One can only hope that this will not give Sully any further issues later in life.
Chicken judging happens in the same tent where rabbit showmanship took place the previous day. They call an entire class (and if they’re small, two) and everyone brings their bird outside and plops it into the indicated cage in a long row of cages. Then they step back and the judge comes along and evaluates all the birds at once and awards ribbons. It takes all day because there are so many classes (including ducks, pigeons, and turkeys too), but each class or pair of classes goes fairly quickly.
Puff (Barred Plymouth Rock showing as a cockerel) got a white, busted down a place from red for being a pullet in a cockerel class.
Venus (Silverlace Wyandotte pullet) got a straight white.
Birdie (Cochin cockerel) also got a white, but it turns out he’s actually a Bantam Cochin and was registered for the wrong class. The judge said he might have been a blue ribbon in the right class.
Sully (Sultan cockerel) was judged in the correct class and ended up with a red.
And Rosie (Rosecomb Bantam cockerel) also scored a red. That's Lauren holding Rosie on the right, below.
So it was a busy day, and a successful one at the judging stand.
Somewhere in between Sully and Rosie Lauren did find time to go do her showmanship. She chose Birdie as her subject, mostly because he was fairly docile, although he was coming into his roosterdom this week and there might have had to have been a switch to the Backup Chicken (Rosie). Fortunately, Birdie was cooperative. As with rabbits, Lauren scored a Second Blue in her class! Congratulations to Lauren once again!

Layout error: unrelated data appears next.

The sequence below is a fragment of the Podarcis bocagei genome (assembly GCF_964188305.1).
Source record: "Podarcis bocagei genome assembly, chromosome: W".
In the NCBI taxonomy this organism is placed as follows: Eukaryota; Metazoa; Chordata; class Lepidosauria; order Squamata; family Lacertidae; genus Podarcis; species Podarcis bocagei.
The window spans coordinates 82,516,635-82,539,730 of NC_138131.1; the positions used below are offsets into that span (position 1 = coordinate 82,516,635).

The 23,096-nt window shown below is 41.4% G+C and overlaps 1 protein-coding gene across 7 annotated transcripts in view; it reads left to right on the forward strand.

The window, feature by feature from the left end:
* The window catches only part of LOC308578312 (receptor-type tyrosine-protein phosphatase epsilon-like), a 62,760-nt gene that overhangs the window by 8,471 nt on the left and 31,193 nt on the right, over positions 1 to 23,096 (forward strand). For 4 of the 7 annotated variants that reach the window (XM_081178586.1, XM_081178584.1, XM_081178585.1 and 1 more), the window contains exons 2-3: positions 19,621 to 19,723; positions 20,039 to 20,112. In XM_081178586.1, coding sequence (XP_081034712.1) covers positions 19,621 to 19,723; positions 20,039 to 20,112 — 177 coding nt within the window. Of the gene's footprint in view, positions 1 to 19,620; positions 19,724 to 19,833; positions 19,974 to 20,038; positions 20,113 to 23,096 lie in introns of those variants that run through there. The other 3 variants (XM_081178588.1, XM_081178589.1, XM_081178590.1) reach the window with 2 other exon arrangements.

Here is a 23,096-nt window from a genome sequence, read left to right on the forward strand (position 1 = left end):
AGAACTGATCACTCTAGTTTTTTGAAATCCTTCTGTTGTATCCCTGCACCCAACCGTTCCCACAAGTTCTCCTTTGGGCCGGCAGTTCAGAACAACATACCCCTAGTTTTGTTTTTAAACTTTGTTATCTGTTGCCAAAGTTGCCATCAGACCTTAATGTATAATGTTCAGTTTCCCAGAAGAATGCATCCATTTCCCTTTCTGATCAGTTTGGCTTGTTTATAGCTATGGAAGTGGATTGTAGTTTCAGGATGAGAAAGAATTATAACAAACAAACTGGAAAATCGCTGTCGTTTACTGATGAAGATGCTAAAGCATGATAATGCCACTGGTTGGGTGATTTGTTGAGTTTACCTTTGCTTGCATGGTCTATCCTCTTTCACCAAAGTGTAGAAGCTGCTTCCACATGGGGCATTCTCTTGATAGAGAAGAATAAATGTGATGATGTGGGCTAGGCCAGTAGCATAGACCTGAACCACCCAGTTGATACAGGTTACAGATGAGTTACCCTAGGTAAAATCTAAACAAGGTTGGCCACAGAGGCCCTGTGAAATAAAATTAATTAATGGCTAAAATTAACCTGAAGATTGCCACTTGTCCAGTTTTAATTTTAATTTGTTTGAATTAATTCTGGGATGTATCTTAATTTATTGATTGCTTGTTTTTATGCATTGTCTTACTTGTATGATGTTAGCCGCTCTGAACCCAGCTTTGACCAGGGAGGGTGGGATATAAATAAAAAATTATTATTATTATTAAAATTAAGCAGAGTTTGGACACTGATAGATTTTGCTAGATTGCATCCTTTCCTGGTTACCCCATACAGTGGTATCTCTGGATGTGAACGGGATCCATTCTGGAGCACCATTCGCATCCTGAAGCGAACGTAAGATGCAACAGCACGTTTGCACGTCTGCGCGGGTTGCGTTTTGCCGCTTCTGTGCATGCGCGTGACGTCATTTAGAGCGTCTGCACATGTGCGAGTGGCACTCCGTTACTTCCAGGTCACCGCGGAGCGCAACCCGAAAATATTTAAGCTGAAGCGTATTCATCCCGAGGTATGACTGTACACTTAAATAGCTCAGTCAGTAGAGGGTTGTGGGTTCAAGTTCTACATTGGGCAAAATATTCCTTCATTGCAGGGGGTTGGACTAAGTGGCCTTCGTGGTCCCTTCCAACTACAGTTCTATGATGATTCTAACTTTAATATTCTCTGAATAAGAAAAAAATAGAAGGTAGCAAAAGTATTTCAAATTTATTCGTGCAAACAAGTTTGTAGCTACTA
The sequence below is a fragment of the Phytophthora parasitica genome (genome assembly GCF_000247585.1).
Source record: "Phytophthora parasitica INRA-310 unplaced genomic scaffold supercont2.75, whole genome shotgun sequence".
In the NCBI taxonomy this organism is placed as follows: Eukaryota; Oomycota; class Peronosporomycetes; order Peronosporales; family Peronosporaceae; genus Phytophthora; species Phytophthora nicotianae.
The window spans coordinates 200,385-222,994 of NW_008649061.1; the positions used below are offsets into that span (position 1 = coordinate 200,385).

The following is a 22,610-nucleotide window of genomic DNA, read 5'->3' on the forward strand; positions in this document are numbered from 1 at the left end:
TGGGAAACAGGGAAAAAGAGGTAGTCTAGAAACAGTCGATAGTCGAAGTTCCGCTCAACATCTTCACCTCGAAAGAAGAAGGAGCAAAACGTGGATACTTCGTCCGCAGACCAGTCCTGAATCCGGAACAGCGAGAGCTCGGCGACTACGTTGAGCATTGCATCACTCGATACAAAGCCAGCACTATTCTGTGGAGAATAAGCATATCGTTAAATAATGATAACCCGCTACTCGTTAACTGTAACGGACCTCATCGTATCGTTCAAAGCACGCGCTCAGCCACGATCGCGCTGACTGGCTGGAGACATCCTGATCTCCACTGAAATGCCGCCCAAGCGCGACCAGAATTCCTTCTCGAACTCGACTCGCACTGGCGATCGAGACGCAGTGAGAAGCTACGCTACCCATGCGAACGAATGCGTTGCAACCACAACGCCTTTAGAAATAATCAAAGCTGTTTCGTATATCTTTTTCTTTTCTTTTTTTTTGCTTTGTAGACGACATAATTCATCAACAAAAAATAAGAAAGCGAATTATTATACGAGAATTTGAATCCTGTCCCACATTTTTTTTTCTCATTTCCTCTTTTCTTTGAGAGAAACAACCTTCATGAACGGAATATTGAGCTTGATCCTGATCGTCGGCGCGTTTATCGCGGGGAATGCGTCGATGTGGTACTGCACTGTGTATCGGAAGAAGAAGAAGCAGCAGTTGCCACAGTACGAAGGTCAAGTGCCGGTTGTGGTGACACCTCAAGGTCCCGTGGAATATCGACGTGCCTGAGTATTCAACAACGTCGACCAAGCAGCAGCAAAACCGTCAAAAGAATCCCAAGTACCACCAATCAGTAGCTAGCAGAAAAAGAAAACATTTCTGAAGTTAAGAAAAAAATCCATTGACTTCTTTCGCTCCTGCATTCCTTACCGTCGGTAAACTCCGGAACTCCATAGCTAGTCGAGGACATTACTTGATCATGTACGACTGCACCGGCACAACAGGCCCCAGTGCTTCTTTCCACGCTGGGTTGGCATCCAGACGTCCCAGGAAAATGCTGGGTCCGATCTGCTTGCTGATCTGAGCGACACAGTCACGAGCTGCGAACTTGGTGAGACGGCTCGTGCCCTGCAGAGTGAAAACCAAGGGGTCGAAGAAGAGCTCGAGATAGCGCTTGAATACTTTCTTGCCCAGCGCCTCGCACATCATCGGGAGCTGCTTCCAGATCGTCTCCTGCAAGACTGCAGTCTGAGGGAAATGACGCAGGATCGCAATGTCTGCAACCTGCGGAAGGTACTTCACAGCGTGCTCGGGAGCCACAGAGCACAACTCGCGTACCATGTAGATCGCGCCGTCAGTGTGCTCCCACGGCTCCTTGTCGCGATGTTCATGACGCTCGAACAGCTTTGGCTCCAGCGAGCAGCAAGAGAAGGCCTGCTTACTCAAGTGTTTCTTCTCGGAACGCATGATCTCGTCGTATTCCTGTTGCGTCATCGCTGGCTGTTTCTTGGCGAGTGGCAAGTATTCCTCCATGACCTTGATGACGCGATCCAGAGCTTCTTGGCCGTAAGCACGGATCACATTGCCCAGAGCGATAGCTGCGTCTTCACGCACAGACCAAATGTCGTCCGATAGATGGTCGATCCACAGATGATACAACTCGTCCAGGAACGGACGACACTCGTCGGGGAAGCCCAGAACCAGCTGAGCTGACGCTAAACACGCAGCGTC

So were we done? No, no, a thousand times no! We still had to get in our last two performances of The 4H Zone, our Top-Blue-winning play from the 4H Drama Festival in May!
I actually missed Rosie and showmanship because I had to run down to Home Campus and help Jon load the time machine onto his bike rack (trust me, it made sense at the time) and get all the props and duct tape packed and ready. Jon got it all over to the Fairground and I met him there, and we set about getting the backdrops ready.
For the original production, we had three 9’x12’ canvas backdrops that we hung in the flyspace and simply raised and lowered as needed. There is no flyspace at the pavilion at the Fairground. So we had to improvise.
Eventually this meant zip-tying the three backdrops together (in the proper order, which took some thinking) through the grommets at the top, draping them at the best levels we could get over the 6’-tall backdrop and using drywall screws to keep them in place. For the actual production we stood behind the backdrop and when the appropriate cues came, rather than raising or lowering anything from the nonexistent flyspace, we simply heaved the next backdrop over the wall.
Drama: 100% funnier with “flip-canvas” action.
We got everything set up. Tabitha ran the sound. Our intrepid cast of somewhere around 18 kids were in place. And we ran that show twice for an appreciative audience.
There are no photos, unfortunately, as I was backstage with the canvas, so you’ll have to take my word for it that it went well. The cast put in a lot of work – even a couple of pick-up rehearsals – and they were marvelous. It's always something of a shame when a show like that ends its run and disappears into the ether, the way theater does.
We hung out for a while after that, enjoying the fair, and then we left. It was a good day. It was a good couple of days.
*That’s a story in itself, as I’ll get to in a bit here.
**See – I told you I’d get back to this story.